UN: Civilian deaths drop 36 percent in Afghanistan
KABUL, Afghanistan (AP) — The number of Afghan civilians killed has dropped 36 percent so far this year compared with last, the U.N. said Wednesday, the first time the death toll has declined over multiple months since the United Nations started keeping track.
The senior U.N. envoy for the country, Jan Kubis, called the trend promising but cautioned that too many civilians were still being caught up in the violence as insurgents fight Afghan and foreign forces.
Kubis' office said 579 civilians were killed in the first four months of this year, down from 898 killed in the same period of 2011. The number of wounded dropped from 1,373 to 1,216 in the January to April period.
James Rodehaver, a U.N. human rights officer in Afghanistan, noted the death toll has sometimes declined from month to month since the U.N. started tracking attacks in 2007, but never over such a sustained period.
The Taliban and their allies are responsible for most civilian casualties, according to U.N. figures. In the first four months of 2012, anti-government forces caused 79 percent of civilian casualties and Afghan and foreign forces 9 percent, Kubis said in remarks in Kabul. It was not clear who was responsible for the remaining 12 percent of the casualties, he said.
In a reminder of the dangers facing Afghans, a roadside bomb killed three district government employees on their way to work Wednesday in eastern Nangarhar province's Deh Bala district, said district chief Asrarullah.
Two NATO coalition service members also were killed Wednesday in southern Afghanistan — one by a homemade bomb and the other by an insurgent attack, the coalition said, without providing further details.
The deaths raised the number of coalition troops who have died in Afghanistan this year to 174.
Kubis also urged the country's allies Wednesday not to neglect social and economic aid to Afghanistan as they commit to funding government security forces.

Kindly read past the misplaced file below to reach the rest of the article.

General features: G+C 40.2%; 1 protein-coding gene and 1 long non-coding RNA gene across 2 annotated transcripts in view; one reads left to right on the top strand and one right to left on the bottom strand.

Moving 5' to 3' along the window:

Afghanistan needs billions of dollars in international support to survive economically and avoid descending into further chaos as the U.S. and other countries in the NATO coalition seek to withdraw most of its combat forces by the end of 2014, both the Afghan government and its allies have said.
Kubis said he believes the $4.1 billion needed each year to support and continue training Afghan security forces starting in 2015 "will be reached and is achievable." The Afghan government is slated to provide just $500 million of that.
Last year, Afghanistan received $15.7 billion in aid, representing more than 90 percent of its public spending, according to the World Bank.
In the north, meanwhile, Taliban attacked a hilltop police post in Badakhshan's Warduj district late Tuesday, triggering heavy fighting that killed eight policemen and six militants, according to the provincial governor's spokesman, Abdul Maruf Rasikh. Two policemen and 11 militants were also wounded, he said Wednesday.
The Taliban claimed responsibility for the attack in a statement sent to reporters by the group's spokesman Zabiullah Mujahid.
Badakhshan province is relatively peaceful but has experienced periodic attacks. Two foreign doctors and their three Afghan colleagues were kidnapped last week in Badakhshan.
Associated Press writers Amir Shah, Rahim Faiez and Sebastian Abbot contributed to this report.